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Study indicates as great white shark disappears, living fossil moves in

Saturday, February 16, 2019

On Wednesday, scientists from the University of Miami and Apex Shark Expeditions published a study in Scientific Reports, an on-line journal, documenting the disappearance of the great white shark (Carcharodon carcharias) from a specific area off the coast of South Africa. The study found that when the whites disappeared, a Jurassic-era predator called the sevengill shark (Notorhynchus cepedianus) moved in.

The study was a collaborative project between Neil Hammerschlag of the Rosenstiel School of Marine and Atmospheric Science at the University of Miami and Chris Fallows of Apex Shark Expeditions, a company that conducts cage diving and shark viewing trips.

A white shark off the coast of Mexico.
Image: Pterantula.

The study covered more than 8000 hours of shark observations in South Africa's False Bay spread out over the past 18 years. The great white shark population remained relatively stable until 2015, at which point their numbers went into sharp decline, sometimes reaching zero during 2017–2018. At those times, another predator, the sevengill shark, previously unknown in the study area, began to appear. The sevengill is sometimes called a living fossil because it closely resembles similar sharks from prehistoric times.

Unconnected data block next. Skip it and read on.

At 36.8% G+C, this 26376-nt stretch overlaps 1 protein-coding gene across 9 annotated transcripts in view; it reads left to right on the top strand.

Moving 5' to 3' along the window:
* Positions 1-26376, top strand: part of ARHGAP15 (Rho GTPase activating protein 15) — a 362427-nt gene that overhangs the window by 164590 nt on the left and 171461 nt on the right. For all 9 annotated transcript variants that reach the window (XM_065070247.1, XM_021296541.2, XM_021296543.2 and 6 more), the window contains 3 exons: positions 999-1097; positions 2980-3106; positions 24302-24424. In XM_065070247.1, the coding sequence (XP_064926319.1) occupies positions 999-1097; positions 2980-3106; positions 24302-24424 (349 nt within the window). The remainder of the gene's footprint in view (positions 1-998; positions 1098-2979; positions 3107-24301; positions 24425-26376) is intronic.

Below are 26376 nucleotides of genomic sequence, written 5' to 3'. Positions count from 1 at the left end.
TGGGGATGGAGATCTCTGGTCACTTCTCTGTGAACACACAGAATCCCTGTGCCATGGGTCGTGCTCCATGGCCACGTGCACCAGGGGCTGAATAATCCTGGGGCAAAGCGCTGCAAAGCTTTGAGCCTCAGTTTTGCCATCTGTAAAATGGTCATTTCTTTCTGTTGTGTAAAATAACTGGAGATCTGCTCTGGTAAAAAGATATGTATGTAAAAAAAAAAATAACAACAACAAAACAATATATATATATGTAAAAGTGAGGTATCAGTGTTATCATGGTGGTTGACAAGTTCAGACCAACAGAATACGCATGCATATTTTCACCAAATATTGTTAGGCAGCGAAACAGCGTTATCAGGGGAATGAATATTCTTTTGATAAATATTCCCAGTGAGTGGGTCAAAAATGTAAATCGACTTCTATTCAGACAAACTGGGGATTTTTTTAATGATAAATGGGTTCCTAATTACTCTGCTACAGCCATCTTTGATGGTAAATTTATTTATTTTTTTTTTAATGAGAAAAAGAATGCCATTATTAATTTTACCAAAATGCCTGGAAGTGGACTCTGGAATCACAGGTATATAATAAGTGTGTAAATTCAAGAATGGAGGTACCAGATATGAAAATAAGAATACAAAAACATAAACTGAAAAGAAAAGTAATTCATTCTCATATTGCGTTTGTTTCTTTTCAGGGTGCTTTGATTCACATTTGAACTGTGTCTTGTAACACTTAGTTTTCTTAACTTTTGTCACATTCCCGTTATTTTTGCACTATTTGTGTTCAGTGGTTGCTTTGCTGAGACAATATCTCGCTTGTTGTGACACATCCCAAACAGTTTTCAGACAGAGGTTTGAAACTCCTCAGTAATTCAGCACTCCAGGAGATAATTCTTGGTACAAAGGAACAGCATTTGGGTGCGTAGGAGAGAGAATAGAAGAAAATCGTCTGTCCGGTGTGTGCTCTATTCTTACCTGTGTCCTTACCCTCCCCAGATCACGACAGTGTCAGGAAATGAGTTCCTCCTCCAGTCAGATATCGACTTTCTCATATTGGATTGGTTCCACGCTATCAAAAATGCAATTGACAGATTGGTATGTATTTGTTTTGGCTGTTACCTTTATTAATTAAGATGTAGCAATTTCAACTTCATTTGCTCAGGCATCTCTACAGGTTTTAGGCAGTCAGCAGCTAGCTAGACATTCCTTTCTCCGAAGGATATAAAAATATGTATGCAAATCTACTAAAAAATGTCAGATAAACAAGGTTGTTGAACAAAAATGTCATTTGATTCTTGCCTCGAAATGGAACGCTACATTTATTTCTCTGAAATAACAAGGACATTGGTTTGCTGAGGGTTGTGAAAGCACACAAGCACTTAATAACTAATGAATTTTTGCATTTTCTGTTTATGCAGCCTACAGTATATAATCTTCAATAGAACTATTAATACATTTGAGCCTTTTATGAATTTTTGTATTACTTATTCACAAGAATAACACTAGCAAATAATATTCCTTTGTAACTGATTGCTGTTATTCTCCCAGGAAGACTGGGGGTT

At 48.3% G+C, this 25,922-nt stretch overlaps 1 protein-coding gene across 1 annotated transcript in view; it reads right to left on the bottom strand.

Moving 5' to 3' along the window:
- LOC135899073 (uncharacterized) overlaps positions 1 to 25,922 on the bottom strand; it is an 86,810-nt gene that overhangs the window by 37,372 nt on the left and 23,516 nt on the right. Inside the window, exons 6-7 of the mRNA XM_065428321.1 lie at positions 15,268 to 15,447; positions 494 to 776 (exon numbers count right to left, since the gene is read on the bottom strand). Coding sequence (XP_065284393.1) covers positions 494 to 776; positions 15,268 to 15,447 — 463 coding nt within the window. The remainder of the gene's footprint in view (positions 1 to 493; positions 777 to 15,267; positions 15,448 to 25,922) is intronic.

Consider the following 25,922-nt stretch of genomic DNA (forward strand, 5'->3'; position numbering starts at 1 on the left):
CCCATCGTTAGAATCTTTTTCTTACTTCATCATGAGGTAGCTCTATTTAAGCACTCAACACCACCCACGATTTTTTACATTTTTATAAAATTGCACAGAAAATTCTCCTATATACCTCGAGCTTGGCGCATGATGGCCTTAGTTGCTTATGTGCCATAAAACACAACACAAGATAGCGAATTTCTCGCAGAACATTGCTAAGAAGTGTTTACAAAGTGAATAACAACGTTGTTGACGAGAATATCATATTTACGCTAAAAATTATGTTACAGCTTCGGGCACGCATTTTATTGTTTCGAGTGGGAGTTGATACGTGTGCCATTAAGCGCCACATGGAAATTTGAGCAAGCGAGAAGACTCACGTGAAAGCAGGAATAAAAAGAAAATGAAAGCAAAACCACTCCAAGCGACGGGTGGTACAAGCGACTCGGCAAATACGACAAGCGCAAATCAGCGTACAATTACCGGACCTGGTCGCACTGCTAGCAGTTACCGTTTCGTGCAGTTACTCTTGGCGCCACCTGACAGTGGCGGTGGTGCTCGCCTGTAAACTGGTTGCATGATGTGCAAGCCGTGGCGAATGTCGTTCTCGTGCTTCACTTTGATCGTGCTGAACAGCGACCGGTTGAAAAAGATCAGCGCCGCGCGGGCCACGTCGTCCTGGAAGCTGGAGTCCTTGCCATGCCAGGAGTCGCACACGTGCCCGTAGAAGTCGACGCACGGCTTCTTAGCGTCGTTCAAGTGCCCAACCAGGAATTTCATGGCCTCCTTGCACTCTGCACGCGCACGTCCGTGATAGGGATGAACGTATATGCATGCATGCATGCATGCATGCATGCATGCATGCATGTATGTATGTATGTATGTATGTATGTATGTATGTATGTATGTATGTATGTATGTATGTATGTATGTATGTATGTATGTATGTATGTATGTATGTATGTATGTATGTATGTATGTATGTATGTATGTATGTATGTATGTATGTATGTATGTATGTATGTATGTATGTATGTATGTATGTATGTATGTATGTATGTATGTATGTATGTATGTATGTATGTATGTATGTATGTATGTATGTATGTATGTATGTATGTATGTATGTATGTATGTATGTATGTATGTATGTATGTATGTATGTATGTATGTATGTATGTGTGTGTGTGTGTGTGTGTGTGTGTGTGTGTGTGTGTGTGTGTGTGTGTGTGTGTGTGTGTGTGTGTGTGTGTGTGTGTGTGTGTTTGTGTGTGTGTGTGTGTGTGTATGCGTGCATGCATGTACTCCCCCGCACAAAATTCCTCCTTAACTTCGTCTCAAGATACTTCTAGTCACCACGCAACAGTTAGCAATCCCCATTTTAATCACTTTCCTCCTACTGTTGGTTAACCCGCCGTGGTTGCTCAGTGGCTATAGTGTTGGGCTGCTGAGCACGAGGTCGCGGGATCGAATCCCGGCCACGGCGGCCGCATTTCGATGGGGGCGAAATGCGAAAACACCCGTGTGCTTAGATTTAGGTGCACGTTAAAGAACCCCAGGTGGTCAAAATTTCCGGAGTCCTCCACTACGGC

Fallows remarked, "In 18+ years of working at Seal Island, we had never seen sevengill sharks in our surveys[...] Following the disappearance of white sharks in 2017, sevengill began to show up for the first time and have been increasing in number ever since."

The study itself outlined the tight correlation between the absence of white sharks and the presence of sevengills: "[S]evengill sharks [...] were only detected during the prolonged periods of complete white shark absence, disappearing from our surveys during the intermittent short periods when white sharks temporarily returned to Seal Island, albeit in very low numbers, only to reappear when the white sharks were again absent from surveys[.]"

Two orcas, also called killer whales, off the coast of Alaska.
Image: Robert Pittman, NOAA.

The sevengill shark usually lives in areas where the sea floor is thick with kelp, as opposed to the relatively clear-bottomed study area. The sevengill and great white are both ordinarily apex predators and seek some of the same food, such as cape fur seals, but great whites can also prey directly on sevengills. The great white shark and orca are the only species known to eat adult sevengills. The sevengill has seven gills, whereas most species of shark have only five gills on each side of their bodies.

A sevengill shark in False Bay.
Image: derekkeats.

The scientists behind the present study only noted various hypotheses about the cause of the disappearance of great white sharks from this area, though Dr. Alison Kock of the University of Cape Town has reported a correlation with the entry of orcas into False Bay, possibly because human activity has rendered prey hard to find elsewhere. These orcas, she suggested, specialize in hunting sharks.

The researchers noted the sevengill sharks might not have the same effect on the ecosystems involved as the great whites have had, citing the ecological disruption apparently caused off Alaska when a change in orca behavior had a knock-on effect, disrupting sea otters' predation of sea urchins, whose population then exploded, plowing through the area's kelp forests.


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